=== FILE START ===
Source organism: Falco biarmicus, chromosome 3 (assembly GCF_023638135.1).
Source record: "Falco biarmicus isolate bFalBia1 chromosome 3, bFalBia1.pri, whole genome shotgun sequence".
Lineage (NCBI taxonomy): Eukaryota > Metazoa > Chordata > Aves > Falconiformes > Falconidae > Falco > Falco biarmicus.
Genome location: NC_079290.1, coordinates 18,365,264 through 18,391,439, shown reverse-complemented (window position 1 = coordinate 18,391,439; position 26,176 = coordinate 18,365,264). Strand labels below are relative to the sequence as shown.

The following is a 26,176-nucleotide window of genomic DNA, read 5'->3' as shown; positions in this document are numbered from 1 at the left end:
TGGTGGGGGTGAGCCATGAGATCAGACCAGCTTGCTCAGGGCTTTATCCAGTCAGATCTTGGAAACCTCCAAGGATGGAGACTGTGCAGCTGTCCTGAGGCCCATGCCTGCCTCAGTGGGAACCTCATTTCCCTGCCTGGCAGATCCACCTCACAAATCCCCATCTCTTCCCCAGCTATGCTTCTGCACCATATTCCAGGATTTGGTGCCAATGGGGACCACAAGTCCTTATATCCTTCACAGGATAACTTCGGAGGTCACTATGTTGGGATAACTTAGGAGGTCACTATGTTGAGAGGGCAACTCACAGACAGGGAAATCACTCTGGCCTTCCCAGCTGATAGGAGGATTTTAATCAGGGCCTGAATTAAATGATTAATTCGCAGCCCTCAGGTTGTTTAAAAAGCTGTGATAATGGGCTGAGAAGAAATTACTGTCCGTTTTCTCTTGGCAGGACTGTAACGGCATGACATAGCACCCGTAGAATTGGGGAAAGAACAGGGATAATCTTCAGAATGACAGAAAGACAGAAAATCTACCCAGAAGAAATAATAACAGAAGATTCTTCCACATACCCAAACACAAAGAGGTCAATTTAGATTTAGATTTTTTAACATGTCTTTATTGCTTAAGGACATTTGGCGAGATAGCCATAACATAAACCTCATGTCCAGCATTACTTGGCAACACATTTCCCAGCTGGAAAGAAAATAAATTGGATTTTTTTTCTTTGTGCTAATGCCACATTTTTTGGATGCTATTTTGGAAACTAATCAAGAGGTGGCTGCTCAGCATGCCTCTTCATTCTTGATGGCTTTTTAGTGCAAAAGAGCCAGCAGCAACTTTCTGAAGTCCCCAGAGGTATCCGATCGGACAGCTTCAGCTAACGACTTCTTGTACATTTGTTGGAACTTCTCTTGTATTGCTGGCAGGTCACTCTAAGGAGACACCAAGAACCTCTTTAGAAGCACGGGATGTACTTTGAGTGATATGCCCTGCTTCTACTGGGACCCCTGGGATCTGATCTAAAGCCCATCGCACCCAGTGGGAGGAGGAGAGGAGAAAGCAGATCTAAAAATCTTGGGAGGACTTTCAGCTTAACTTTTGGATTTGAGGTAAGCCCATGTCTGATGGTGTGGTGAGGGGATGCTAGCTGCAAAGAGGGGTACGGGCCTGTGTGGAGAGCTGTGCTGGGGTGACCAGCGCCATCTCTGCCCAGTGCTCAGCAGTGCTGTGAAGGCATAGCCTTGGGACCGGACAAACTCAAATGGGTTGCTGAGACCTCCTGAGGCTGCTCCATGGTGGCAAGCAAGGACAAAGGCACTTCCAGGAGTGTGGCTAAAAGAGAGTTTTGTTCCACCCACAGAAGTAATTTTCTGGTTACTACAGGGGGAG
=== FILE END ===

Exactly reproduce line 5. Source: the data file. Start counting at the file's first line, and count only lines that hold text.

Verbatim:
The following is a 26,176-nucleotide window of genomic DNA, read 5'->3' as shown; positions in this document are numbered from 1 at the left end: